From “Christ the Only Rest for the Weary and Heavy-Laden” by George Whitefield
“Come unto me, all ye that are weary and heavy laden, and I will give you rest.”
Nothing is more generally known than our duties which belong to Christianity and yet, how amazing is it, nothing is less practised? There is much of it in name and show, but little of it in the heart and conversation; indeed, if going to church, and to the sacrament or, if our being called after the name of Christ and being baptised into that name; if that will make us Christians, I believe all of us would have a claim thereto: but if it consists in the heart, that there must be an inward principle wrought in us by faith; that there must be a change of the whole nature, a putting off the old man with his deeds, a turning from sin unto God, a cleaving only unto the Son of Righteousness; and that there must be a new birth, and we experience the pangs thereof; and that you must feel yourselves weary and heavy laden with your sins, before you will seek for deliverance from them; if this is to be the case, if there is so much in being children of God, alas! how many who please themselves with an outside show, a name to live whilst they are dead; and how few that have any share in this spiritual state, in this true and living name? How few are they who are weary and heavy-laden with their sins, and seek to Christ for rest? They say, in a formal customary manner, we are sinners, and there is no health in us; but how few feel themselves sinners, and are so oppressed in their own spirits, that they have no quiet nor rest in them, because of the burden of their sins, and the weight that is fallen and lays on their minds?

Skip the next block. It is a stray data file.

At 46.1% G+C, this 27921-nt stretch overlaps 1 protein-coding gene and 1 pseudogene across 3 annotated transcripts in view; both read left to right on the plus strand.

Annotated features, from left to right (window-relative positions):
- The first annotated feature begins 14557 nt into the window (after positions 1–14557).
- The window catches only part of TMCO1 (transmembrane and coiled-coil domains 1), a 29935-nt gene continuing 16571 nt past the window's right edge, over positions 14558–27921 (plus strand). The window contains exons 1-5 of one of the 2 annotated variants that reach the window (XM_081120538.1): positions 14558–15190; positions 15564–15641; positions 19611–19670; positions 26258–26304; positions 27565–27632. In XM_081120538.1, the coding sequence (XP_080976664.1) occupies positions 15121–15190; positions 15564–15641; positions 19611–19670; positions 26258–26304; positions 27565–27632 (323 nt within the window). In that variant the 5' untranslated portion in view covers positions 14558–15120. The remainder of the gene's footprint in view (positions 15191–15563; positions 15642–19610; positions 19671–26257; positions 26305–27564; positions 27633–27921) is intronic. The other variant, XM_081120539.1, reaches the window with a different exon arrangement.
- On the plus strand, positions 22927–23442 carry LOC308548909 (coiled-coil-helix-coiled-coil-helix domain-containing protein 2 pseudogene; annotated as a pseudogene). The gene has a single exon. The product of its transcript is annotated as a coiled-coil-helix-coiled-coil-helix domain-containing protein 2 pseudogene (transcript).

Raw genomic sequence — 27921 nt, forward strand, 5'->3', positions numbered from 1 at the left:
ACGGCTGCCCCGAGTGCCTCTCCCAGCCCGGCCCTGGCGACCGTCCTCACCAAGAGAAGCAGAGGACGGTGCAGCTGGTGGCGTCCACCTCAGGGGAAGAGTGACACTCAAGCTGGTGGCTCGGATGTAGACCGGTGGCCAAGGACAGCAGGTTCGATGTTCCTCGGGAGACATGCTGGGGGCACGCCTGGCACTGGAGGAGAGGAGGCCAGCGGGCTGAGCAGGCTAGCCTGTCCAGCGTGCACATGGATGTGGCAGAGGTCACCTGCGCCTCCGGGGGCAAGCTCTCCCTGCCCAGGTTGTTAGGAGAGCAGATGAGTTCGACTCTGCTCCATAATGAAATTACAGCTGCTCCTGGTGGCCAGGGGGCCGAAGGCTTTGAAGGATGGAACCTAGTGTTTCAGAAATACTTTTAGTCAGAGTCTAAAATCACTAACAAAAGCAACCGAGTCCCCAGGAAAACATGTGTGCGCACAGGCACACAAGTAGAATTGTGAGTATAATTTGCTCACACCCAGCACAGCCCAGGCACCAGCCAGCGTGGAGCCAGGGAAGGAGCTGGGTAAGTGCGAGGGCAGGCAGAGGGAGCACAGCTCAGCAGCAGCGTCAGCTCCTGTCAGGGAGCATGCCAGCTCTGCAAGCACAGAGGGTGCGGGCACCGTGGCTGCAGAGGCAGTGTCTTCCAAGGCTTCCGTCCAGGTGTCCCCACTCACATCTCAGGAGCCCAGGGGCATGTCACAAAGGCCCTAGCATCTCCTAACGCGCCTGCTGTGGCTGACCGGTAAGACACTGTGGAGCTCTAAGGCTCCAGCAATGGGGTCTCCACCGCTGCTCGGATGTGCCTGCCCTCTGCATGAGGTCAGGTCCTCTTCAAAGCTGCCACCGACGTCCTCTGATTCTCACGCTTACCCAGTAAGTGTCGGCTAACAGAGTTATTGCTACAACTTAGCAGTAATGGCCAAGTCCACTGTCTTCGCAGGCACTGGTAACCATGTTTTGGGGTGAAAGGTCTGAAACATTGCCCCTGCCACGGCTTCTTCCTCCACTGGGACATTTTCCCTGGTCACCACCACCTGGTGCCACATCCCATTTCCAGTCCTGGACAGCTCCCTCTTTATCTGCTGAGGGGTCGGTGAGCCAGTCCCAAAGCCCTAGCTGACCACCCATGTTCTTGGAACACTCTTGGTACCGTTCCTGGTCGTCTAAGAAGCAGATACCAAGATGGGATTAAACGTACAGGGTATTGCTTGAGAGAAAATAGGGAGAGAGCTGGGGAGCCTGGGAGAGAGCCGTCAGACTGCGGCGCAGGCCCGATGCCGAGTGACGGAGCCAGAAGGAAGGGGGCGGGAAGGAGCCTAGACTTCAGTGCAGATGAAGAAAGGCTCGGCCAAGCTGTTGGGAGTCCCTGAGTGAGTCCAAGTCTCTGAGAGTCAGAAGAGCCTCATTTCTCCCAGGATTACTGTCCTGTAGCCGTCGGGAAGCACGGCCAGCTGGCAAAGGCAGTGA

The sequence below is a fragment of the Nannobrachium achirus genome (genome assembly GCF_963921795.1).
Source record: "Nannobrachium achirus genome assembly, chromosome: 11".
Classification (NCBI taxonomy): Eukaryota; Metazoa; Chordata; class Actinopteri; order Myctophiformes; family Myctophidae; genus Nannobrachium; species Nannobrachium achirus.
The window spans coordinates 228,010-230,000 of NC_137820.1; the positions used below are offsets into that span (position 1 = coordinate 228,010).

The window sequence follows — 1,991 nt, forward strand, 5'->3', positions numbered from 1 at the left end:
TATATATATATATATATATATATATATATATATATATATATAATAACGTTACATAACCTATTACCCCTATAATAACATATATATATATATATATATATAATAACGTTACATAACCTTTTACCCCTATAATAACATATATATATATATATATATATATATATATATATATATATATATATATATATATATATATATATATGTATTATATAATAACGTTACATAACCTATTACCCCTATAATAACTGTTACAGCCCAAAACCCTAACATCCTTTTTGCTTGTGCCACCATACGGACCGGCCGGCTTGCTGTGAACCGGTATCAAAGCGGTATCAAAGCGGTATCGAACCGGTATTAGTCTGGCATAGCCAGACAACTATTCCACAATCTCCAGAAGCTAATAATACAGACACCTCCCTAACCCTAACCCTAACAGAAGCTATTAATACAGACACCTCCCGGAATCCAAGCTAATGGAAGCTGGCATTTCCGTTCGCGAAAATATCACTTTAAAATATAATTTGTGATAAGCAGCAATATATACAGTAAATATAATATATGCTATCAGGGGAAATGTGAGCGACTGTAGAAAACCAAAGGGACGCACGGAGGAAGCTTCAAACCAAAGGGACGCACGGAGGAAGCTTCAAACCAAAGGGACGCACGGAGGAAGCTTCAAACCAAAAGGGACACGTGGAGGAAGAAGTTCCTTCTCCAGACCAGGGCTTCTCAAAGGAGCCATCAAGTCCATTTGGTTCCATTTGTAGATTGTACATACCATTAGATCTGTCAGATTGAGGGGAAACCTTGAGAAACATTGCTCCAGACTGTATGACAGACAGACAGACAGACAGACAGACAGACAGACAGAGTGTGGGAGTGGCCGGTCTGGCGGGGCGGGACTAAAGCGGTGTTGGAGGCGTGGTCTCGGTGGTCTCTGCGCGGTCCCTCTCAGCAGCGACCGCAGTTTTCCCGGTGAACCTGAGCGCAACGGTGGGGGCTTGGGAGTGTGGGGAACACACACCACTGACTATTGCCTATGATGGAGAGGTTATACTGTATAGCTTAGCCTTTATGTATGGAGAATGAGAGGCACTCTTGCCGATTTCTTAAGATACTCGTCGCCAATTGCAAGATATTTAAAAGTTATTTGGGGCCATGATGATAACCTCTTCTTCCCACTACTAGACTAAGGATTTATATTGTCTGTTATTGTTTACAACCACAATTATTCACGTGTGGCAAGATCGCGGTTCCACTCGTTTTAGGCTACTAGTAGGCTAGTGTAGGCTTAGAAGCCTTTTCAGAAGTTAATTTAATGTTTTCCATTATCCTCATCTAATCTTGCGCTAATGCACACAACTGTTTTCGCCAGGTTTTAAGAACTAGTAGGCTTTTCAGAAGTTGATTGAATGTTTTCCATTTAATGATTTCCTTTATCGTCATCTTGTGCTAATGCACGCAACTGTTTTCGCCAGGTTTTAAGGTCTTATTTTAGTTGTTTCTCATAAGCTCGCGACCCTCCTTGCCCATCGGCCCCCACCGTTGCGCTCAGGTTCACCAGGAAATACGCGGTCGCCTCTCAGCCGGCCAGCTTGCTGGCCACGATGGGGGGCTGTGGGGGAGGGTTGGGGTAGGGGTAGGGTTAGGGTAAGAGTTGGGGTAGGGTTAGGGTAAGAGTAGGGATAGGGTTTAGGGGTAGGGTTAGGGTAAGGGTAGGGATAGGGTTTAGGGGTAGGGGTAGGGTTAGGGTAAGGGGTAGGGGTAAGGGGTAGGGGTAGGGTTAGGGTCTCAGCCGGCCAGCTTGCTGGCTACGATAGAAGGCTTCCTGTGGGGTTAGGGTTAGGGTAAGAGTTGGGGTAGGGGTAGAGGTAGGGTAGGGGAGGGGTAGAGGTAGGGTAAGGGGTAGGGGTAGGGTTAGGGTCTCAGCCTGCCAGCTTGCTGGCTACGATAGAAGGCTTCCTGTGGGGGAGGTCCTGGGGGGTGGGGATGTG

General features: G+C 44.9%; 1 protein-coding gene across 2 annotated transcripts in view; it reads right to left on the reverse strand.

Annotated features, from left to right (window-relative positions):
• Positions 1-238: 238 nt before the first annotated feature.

Under these burdens, these heavy burdens, they are at a loss what to do whereby they may obtain rest; they fly to their works, they go to a minister, and he tells them to read, to pray, and meditate, and take the sacrament: thus they go away, and read, and pray, and meditate almost without ceasing, and never neglect the sacrament whenever there is an opportunity for the taking of it. Well, when the poor soul has done all this, it still finds no ease, there is yet no relief. Well, what must you do then? To lie still under the burden they cannot, and to get rid of it then cannot. O what must the burdened soul do! Why, goes to the clergyman again, and tells him the case, and what it has done, and that it is no better. Well, he asks, have you given alms to the poor? Why no. Then go and do that, and you will find rest. Thus the poor sinner is hurried from duty to duty, and still finds no rest: all things are uneasy and disquiet within, and there remains no rest in the soul. And if it was to go through all the duties of religion, and read over a thousand manuals of prayers, none would ever give the soul any rest; nothing will, until it goes to the Lord Jesus Christ, for there is the only true rest; that is the rest which abides and will continue forever. It is not in your own works, nor in your endeavours: no; when Christ comes into your souls, he pardons you, without any respect to your works, either past, present, or to come.